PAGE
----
- Associated Press - Wednesday, January 7, 2015

PHOENIX (AP) - Arizona plans to appeal a court ruling that bars authorities from enforcing the state’s 2005 immigrant smuggling law - once a powerful tool for local authorities to confront illegal immigration.

The state’s lawyers informed U.S. District Judge Susan Bolton on Tuesday of their plans to appeal her November decision, which concluded that the state law is trumped by federal statutes.

Bolton struck it down as part of the Obama administration’s challenge of the state’s landmark 2010 immigration enforcement law, which made a minor change to the 2005 smuggling statute. The dispute over the smuggling law is all that remains of the federal government’s challenge of the 2010 law known as Senate Bill 1070.

The filing by Arizona Attorney General Mark Brnovich’s office signals that the state won’t back off former Gov. Jan Brewer’s aggressive defense of SB 1070.

Kristen Keogh, a spokeswoman for Brnovich, said in a statement that the AG’s office filed a notice of appeal because the deadline was Tuesday.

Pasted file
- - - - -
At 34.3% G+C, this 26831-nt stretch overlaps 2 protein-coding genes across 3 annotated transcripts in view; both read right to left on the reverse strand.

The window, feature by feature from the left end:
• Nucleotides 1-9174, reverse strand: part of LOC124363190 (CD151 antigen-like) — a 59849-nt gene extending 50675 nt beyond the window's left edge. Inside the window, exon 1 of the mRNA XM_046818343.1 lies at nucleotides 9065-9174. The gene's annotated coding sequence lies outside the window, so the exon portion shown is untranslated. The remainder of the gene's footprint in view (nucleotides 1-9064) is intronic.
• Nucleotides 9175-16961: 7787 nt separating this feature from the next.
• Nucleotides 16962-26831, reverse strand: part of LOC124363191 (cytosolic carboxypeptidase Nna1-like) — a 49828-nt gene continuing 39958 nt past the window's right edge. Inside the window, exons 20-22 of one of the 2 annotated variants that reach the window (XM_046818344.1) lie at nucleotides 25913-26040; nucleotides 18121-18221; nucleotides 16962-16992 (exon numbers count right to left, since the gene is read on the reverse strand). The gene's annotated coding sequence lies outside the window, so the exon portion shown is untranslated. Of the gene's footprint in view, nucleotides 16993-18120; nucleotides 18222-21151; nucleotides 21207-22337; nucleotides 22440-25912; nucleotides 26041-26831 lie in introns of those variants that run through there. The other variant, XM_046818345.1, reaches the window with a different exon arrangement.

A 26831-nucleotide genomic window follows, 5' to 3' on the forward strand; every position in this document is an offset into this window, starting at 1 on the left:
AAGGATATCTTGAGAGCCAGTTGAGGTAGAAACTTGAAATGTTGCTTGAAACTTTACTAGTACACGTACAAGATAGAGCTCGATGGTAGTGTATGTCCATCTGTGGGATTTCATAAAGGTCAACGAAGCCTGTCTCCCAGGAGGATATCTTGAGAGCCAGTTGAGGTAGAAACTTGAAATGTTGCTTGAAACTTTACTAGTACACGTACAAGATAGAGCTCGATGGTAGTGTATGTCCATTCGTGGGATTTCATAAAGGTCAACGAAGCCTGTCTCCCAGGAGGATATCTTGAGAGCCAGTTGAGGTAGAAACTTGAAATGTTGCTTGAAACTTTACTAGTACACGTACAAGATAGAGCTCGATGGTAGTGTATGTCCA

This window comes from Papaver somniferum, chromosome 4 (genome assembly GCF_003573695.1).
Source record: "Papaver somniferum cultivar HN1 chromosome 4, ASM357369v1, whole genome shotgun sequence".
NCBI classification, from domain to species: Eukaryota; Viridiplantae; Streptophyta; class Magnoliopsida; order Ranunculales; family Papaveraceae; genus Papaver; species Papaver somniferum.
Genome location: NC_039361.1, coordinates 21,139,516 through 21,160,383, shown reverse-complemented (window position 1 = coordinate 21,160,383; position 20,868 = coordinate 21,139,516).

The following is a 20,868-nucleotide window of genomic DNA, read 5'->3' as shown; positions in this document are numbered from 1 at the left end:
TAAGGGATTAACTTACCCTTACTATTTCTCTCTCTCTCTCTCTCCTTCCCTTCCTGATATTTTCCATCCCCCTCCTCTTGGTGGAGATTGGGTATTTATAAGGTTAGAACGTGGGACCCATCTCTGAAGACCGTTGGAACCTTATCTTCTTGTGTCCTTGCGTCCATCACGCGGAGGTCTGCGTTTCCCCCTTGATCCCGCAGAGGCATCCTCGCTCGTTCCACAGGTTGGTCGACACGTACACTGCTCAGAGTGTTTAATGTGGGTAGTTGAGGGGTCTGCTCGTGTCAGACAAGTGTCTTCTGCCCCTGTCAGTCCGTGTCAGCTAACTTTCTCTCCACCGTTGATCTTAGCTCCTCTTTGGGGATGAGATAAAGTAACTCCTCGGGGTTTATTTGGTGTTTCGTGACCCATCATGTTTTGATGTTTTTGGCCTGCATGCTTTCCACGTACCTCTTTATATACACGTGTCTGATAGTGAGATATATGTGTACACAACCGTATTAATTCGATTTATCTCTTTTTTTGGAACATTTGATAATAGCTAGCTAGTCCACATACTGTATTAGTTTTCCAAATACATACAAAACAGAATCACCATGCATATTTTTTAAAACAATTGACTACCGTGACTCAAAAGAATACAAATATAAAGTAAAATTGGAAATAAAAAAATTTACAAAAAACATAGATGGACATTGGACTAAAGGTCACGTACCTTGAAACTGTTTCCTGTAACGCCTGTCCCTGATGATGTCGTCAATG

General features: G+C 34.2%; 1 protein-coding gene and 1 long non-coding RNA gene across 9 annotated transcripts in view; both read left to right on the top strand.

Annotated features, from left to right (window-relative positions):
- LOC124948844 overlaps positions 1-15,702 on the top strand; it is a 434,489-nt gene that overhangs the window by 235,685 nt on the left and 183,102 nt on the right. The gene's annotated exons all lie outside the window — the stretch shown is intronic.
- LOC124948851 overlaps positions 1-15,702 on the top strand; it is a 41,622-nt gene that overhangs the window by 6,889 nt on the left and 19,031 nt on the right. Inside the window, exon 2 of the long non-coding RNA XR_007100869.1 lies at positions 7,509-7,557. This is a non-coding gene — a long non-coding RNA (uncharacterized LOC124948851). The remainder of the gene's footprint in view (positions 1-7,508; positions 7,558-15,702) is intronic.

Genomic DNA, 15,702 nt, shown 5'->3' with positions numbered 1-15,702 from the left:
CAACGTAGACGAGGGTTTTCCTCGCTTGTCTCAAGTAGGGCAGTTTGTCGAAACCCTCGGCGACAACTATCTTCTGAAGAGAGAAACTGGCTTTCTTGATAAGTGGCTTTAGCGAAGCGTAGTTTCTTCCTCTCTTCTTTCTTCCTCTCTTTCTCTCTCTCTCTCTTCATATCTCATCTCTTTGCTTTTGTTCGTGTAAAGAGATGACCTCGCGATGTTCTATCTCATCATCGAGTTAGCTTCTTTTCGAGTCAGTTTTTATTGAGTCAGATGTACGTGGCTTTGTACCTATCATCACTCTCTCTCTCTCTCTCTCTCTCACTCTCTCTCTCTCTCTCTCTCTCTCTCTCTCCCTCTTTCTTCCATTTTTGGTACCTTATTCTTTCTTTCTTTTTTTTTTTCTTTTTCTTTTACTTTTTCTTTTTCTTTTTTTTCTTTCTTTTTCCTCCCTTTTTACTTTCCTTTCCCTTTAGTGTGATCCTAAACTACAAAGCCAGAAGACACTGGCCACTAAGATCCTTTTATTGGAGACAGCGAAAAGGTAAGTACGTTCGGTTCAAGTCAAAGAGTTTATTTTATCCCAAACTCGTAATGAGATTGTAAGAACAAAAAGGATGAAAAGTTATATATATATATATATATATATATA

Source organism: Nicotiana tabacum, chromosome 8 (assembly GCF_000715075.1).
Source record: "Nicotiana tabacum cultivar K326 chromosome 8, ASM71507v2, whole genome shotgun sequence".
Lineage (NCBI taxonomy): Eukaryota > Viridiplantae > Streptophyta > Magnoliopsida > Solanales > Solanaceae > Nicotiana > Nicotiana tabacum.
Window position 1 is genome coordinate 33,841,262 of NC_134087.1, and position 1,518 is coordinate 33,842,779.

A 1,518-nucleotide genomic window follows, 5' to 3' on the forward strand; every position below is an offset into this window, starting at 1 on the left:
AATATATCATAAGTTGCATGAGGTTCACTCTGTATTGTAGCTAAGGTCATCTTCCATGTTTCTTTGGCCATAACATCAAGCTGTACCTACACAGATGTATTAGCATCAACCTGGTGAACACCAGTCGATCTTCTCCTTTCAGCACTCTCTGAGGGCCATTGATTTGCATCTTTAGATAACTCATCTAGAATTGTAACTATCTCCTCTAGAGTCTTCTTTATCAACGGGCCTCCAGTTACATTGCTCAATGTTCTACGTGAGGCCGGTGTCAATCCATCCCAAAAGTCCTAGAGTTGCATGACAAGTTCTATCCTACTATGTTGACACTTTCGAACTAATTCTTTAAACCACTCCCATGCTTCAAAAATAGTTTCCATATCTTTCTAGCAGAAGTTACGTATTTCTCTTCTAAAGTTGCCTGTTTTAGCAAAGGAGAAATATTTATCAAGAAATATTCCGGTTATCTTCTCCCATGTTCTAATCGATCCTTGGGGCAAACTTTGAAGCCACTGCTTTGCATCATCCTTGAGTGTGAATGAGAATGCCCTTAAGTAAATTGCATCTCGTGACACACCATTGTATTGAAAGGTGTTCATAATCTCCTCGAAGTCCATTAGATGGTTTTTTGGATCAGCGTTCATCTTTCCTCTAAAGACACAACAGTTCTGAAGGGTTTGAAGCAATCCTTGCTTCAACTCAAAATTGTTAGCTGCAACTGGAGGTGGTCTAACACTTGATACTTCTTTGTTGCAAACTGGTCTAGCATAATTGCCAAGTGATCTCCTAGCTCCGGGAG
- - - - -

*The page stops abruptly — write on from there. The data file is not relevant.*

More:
She added that Brnovich and his team “are reviewing the litigation file and determining what the best long-term course of action is as we move forward.”

The state’s attorneys contend the smuggling law doesn’t conflict with federal law. It is among a string of Arizona immigration statutes that have been thrown out by the courts.

Lawmakers passed the smuggling law in response to voter frustration over the state’s position as the nation’s then-busiest immigrant smuggling hub. It marked Arizona’s second major immigration law and was followed by the sweeping 2010 legislation.

The smuggling law had been used frequently in Maricopa County Sheriff Joe Arpaio’s trademark immigration efforts and inspired the sheriff to establish a squad devoted to cracking down on immigrant smuggling.

Another federal judge ruled in May 2013 that Arpaio’s office had systematically racially profiled Latinos in regular traffic and immigration patrols. The sheriff vigorously denies profiling suspects.

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